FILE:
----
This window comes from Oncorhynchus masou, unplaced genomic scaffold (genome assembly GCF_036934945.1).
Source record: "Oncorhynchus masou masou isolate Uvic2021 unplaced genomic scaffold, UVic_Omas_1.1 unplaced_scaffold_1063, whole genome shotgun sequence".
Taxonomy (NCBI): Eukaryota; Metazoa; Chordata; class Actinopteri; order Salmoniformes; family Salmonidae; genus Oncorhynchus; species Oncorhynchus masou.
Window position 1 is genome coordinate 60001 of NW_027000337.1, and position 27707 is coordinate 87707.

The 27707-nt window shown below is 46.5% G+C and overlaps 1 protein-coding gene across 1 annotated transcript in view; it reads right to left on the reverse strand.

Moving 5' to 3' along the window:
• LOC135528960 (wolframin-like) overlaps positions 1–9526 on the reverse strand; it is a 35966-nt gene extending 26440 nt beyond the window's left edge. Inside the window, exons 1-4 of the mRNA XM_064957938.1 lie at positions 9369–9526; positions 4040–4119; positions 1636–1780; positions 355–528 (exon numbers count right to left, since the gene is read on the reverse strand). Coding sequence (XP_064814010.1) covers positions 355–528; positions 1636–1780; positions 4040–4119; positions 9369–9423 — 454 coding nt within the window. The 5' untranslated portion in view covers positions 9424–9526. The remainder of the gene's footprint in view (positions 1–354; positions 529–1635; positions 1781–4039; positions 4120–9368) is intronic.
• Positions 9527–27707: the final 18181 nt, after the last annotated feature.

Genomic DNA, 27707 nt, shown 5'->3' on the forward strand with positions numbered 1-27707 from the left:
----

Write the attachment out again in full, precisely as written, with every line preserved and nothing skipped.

This window comes from Oncorhynchus masou, unplaced genomic scaffold (genome assembly GCF_036934945.1).
Source record: "Oncorhynchus masou masou isolate Uvic2021 unplaced genomic scaffold, UVic_Omas_1.1 unplaced_scaffold_1063, whole genome shotgun sequence".
Taxonomy (NCBI): Eukaryota; Metazoa; Chordata; class Actinopteri; order Salmoniformes; family Salmonidae; genus Oncorhynchus; species Oncorhynchus masou.
Window position 1 is genome coordinate 60001 of NW_027000337.1, and position 27707 is coordinate 87707.

The 27707-nt window shown below is 46.5% G+C and overlaps 1 protein-coding gene across 1 annotated transcript in view; it reads right to left on the reverse strand.

Moving 5' to 3' along the window:
• LOC135528960 (wolframin-like) overlaps positions 1–9526 on the reverse strand; it is a 35966-nt gene extending 26440 nt beyond the window's left edge. Inside the window, exons 1-4 of the mRNA XM_064957938.1 lie at positions 9369–9526; positions 4040–4119; positions 1636–1780; positions 355–528 (exon numbers count right to left, since the gene is read on the reverse strand). Coding sequence (XP_064814010.1) covers positions 355–528; positions 1636–1780; positions 4040–4119; positions 9369–9423 — 454 coding nt within the window. The 5' untranslated portion in view covers positions 9424–9526. The remainder of the gene's footprint in view (positions 1–354; positions 529–1635; positions 1781–4039; positions 4120–9368) is intronic.
• Positions 9527–27707: the final 18181 nt, after the last annotated feature.

Genomic DNA, 27707 nt, shown 5'->3' on the forward strand with positions numbered 1-27707 from the left: